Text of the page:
Originally written and published at i-itc.org
Trump’s Proposed Tariffs could add 25 percent to Chinese Printer Imports
President Trump upped the ante in his trade war with China on Tuesday. Some aftermarket cartridges imported from China will be subject to the proposed tariffs, if those tariffs are actually imposed.
The U.S. Trade Representative issued the determination saying:
“The U.S. Trade Representative (Trade Representative) has determined that the acts, policies, and practices of the Government of China related to technology transfer, intellectual property, and innovation covered in the investigation are unreasonable or discriminatory and burden or restrict U.S. commerce. The Office of the U.S. Trade Representative (USTR) is seeking public comment and will hold a public hearing regarding a proposed determination on appropriate action in response to these acts, policies, and practices. The Trade Representative proposes an additional duty of 25 percent on a list of products from China. The list of products, defined by 8-digit subheadings of the Harmonized Tariff Schedule of the United States (HTSUS), is set out in the Annex to this Notice.”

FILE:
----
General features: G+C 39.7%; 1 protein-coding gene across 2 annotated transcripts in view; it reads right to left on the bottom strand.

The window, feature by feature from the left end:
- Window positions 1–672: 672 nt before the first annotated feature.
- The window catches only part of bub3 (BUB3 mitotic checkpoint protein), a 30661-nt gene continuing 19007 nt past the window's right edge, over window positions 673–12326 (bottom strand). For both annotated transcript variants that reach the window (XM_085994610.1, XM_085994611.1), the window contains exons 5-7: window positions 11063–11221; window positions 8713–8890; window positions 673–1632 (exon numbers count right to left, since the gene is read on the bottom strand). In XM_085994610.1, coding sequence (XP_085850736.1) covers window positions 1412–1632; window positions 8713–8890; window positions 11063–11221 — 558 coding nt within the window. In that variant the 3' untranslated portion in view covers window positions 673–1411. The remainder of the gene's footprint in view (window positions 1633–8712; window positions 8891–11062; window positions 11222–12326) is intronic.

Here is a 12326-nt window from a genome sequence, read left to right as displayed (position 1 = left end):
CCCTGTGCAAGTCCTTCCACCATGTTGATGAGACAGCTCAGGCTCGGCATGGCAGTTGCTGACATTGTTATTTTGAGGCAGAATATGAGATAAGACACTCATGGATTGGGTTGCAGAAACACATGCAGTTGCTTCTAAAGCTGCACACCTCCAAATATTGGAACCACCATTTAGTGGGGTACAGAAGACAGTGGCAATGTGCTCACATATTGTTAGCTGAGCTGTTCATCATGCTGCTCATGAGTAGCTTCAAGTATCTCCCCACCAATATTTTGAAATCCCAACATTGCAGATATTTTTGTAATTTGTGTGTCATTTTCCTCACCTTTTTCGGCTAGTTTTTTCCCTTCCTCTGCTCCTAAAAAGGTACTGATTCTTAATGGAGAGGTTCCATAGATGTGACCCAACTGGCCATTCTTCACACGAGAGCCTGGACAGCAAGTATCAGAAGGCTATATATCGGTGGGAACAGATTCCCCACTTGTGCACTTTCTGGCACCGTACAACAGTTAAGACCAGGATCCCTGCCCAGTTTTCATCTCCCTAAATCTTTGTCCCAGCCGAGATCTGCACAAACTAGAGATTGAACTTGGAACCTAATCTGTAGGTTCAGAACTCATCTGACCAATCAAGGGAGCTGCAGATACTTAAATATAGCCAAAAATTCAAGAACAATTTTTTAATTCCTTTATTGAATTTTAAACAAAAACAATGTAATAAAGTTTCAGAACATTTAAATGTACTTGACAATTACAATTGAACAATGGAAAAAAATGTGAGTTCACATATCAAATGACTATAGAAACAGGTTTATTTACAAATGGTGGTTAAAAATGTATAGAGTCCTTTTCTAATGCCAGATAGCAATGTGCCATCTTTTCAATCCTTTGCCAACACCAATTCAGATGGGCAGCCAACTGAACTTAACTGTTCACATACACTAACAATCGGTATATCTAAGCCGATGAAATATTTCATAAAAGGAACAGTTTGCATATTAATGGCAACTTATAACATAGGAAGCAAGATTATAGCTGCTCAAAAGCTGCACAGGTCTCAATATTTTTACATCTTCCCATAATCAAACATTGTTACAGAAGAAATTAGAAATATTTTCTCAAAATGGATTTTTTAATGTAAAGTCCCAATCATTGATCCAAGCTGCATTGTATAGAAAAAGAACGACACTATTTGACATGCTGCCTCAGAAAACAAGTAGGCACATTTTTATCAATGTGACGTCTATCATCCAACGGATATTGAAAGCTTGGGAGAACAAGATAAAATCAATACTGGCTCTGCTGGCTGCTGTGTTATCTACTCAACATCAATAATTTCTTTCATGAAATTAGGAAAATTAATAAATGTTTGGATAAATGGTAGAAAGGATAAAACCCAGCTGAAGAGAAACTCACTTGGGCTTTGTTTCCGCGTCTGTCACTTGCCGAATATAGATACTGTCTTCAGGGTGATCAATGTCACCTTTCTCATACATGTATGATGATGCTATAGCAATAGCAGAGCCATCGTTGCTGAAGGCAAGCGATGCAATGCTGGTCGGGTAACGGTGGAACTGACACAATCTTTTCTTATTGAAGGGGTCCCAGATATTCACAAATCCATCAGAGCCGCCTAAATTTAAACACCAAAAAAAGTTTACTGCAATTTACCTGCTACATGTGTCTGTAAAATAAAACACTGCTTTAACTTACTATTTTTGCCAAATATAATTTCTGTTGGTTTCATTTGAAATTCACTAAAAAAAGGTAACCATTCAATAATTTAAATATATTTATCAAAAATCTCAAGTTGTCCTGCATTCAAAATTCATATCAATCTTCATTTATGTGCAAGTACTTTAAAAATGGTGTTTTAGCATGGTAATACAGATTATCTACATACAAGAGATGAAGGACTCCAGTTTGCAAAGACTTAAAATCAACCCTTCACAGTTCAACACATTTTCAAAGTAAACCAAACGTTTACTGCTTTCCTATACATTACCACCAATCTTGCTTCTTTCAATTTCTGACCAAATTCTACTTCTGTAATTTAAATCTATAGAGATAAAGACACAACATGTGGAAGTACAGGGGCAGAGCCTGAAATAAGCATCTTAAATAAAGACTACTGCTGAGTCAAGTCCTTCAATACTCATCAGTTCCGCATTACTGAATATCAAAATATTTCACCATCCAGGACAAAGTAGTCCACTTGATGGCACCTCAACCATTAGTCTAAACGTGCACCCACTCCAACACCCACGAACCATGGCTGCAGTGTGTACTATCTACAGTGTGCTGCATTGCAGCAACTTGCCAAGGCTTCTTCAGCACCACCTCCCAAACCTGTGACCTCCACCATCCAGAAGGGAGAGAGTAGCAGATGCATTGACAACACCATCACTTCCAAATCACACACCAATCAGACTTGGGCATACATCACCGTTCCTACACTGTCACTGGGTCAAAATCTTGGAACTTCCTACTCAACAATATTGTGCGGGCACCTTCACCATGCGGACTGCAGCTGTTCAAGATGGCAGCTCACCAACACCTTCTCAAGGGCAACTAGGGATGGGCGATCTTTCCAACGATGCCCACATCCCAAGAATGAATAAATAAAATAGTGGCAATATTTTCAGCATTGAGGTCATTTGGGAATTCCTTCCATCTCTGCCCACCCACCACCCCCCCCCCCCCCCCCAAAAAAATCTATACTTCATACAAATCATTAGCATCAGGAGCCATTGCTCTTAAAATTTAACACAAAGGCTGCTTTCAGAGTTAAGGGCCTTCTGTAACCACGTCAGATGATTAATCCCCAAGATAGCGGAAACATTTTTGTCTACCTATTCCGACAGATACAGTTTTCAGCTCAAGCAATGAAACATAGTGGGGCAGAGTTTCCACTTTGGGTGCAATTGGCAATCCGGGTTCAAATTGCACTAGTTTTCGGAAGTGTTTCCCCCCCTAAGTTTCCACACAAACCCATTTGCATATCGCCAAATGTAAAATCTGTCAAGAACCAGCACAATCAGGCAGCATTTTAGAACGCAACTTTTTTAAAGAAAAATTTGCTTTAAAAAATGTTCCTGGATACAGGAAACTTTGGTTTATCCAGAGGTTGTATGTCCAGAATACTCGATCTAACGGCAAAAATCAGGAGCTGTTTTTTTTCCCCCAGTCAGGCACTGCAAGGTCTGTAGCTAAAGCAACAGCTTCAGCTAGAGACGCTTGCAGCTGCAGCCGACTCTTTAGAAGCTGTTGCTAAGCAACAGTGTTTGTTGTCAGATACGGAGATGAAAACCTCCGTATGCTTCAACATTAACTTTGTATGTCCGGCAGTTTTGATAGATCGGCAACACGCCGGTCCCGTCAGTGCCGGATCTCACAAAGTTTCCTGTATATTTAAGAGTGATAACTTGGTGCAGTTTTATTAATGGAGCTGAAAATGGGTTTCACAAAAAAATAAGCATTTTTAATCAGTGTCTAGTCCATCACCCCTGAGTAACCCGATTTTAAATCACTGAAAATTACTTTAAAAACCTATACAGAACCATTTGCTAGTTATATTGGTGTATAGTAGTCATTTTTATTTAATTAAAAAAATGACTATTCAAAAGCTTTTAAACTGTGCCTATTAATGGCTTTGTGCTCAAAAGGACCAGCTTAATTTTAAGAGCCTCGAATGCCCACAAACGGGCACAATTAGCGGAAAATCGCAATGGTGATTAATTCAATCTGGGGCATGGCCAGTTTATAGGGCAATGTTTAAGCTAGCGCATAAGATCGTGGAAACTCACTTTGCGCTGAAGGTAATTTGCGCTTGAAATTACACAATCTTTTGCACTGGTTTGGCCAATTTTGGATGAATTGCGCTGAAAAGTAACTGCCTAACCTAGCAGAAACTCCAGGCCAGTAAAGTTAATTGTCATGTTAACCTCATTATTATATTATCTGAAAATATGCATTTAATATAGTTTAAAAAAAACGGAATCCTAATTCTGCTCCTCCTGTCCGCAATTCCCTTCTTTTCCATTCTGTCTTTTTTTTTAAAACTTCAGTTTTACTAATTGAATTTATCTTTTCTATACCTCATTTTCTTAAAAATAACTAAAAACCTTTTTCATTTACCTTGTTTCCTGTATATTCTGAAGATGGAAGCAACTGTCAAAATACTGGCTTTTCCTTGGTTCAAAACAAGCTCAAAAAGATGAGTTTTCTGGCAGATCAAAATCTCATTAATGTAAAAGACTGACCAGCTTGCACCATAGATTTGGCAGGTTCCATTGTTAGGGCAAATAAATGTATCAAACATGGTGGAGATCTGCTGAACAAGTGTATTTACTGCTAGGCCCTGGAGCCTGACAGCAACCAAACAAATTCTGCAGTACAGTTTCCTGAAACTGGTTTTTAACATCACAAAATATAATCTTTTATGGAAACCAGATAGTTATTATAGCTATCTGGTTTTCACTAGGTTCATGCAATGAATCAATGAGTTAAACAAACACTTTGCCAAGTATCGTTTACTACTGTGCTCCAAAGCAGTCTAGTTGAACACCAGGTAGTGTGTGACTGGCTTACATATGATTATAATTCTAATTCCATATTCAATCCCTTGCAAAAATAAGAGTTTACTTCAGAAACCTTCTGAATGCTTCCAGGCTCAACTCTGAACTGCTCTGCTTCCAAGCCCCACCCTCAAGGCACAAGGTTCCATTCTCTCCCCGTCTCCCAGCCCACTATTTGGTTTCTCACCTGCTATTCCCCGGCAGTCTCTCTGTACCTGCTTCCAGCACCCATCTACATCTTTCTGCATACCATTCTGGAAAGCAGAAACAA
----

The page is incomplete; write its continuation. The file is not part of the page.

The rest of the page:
i-itc.org reports, the U.S. Trade Representative released the Harmonized Tariff Schedule (“HTS”) product numbers proposed for the 25 percent tariff. Canon’s U.S. International Trade Commission complaint lists the following HTS numbers: 8443.969.20, 8443.99.25, 8443.99.30, 8443.99.40, and 8443.99.50. A complaint filed by Lexmark referenced HTS 8443.969.20.
If the tariffs are implemented, Chinese new-built cartridges could become quite expensive. However, the printer manufacturers, many of whom have plants in China, will also be effected. There is a 30-day period for companies to file objections.
Trump campaigned on the issue of unfair trade, so this move was foreseen. He also tweeted his feelings: “We are not in a trade war with China, that war was lost many years ago by the foolish, or incompetent, people who represented the U.S. Now we have a Trade Deficit of $500 Billion a year, with Intellectual Property Theft of another $300 Billion. We cannot let this continue! When you’re already $500 Billion DOWN, you can’t lose!”
Some aftermarket remanufacturers that have felt the sting of competing against the cheap new-builds might agree.